Image courtesy of Gualberto 107 at Freedigital photos.net/ Anxious or Understimulated? Change how you feel with Sensory Modulation.
Upon re-reading Elaine Aron’s “The Highly Sensitive Person”, which I have also reviewed in Self Avenue, it has given me the best understanding of how being sensitive can be managed without needing, or complementing, the use of medications.
The basic cause of being sensitive has its roots in the sensory system, which is overaroused to a significantly greater degree than four fifths of the population. Highly sensitive people are often, but not always, introverts. This may be a stereotype but I have suspicions that a lot of writers are introverts, and thus would benefit from my sharing a few ideas to deal with a world that may not seem so sensitive.
However, I want to stress that non-highly sensitive people are capable of the same level of empathy and kindness – by sensitivity it more means that the sensory system is more aroused, sometimes to a degree that is unpleasant by noise, bright lights, crowded rooms and the like. Also sensitivity is on a spectrum in how much they can identify with the trait “checklist” at the beginning of the book.
We all have an optimal arousal level – too little and we are bored – these tend to be extraverts who will compensate for their underarousal with caffeine, parties and prefer to have a lot going on around them. If overaroused, one may feel anxious, jittery and therefore feel the need to withdraw. I can identify with another type of person –one who becomes underaroused and overaroused easily. I also identified with being highly sensitive though. If you feel you are easily overaroused by situations or overaroused and underaroused easily then you are by definition a highly sensitive person.
There is an intervention known as Sensory Modulation which can help you find natural ways of adjusting and adapting your arousal state, so you do not suffer the chronic effects of being overaroused, for example, chronically high levels of cortisol. One of the implications of raised levels of cortisol that persists is lowered immunity, to name one example. If underaroused, you may find unhealthy ways to feel more alert – such as excess caffeine intake,, or smoking because it is another stimulant. These, particularly the latter is also detrimental to our health.
Therefore I am going to list some ways of naturally managing levels of underarousal and overarousal I have found useful.
For states of overarousal:
1. Adequate ‘quiet time’
2. Frequent breaks
3. Frequent small meals with a low glycemic index. If you google glycemic index, it will give you examples of what foods fall into this category. The idea of frequent meals, is that highly sensitive people seem have their concentration and mood more affected by feelings of hunger. A low glycemic index means that blood sugar levels stay at a more steady level so you don’t get a quick burst of energy and arousal followed by tiredness. Essentially it can help to keep your mood and concentration more balanced.
4. An appreciation for who you are. There are also positives to being highly sensitive such as being highly attuned to others needs, appreciating subtleties in the environment, having a rich, complex inner world, and a gentle personality.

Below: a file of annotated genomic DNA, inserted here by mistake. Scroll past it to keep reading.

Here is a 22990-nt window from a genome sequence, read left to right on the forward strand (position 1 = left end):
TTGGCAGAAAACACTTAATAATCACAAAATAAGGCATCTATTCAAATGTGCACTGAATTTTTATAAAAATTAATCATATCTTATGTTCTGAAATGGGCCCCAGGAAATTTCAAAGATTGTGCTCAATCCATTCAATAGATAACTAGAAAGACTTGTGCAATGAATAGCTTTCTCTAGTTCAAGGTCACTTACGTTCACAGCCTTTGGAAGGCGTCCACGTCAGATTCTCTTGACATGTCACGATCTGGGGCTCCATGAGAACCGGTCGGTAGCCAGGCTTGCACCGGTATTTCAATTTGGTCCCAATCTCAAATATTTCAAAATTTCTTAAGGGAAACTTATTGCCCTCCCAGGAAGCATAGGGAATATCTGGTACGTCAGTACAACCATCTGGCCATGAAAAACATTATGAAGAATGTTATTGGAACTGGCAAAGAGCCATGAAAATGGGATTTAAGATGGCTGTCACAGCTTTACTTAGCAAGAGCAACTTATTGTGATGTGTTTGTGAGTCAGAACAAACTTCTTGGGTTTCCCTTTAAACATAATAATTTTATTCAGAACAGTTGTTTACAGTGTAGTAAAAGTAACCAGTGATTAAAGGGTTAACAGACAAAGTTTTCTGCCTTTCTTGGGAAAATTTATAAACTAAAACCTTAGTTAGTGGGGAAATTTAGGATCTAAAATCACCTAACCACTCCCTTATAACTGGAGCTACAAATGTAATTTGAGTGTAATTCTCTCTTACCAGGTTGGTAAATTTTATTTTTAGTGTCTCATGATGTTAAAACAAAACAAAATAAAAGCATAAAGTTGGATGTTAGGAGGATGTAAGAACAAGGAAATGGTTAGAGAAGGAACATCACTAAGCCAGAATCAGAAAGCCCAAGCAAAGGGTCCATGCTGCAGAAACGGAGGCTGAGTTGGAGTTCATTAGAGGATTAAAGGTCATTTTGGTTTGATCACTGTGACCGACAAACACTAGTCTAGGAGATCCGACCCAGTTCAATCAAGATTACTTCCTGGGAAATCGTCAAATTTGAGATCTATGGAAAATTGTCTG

5. Adequate sleep. Highly sensitive people may find adopting a sleep hygiene pattern of even more importance, because we are so easily stimulated. For example, avoid stimulating activities before sleep, hot showers and meditation music may help. Googling “sleep hygiene” will help you find more suggestions.
6. Walking The slow steady rhythm can calm you.
7. Herbal teas, such as chamomile. Highly sensitive people are particularly sensitive to the stimulating effects of caffeine. Warmth in any way is relaxing, including hot showers and heat packs.
8. Find other sensitive people in your life for support – for example at book clubs, bush walking groups and the like. However, equally welcome people who don’t have such an easily aroused nervous system in your life. They also have their particular attributes. No group is better than the other. However, if you completely withdraw and try to avoid stimulating circumstances altogether this can actually make you more sensitive. It can also increase fear by feeling you can not, but instil confidence. However, be gentle with yourself.
9. Avoiding self-medicating with alcohol. By relying on an external substance to modulate your mood, you are decreasing your confidence that you are able to manage your emotions. There is a huge repertoire of other strategies to use. They may not be a ‘quick fix’ but over time, you will improve in your ability to hone your intuition to pick and choose which are right for you.
For states of underarousal:
1 Upbeat music
3. Getting out there with things you enjoy. This may be shopping, abseiling, a new exciting challenge.
4. Watching something dramatic or funny on television.
5. A work project that you find particularly stimulating.
6. Particular people you find stimulating to talk to. I am an introvert yet I know people who naturally stimulate and uplift me because I find them so interesting. Remember it’s not as much about personality, though, as it is about states of arousal.
7. Caffeine in moderation. No more than 3 cups per day is recommended.
Also, for both over and under arousal different scents and smells may stimulate for some, but relax for another. You need to experiment a little on what works for you. However, lavender, for example is a reputed relaxant.
In conclusion, sensory modulation provides quite a large toolbox to help you if you are too anxious in an environment, or would like to be more stimulated.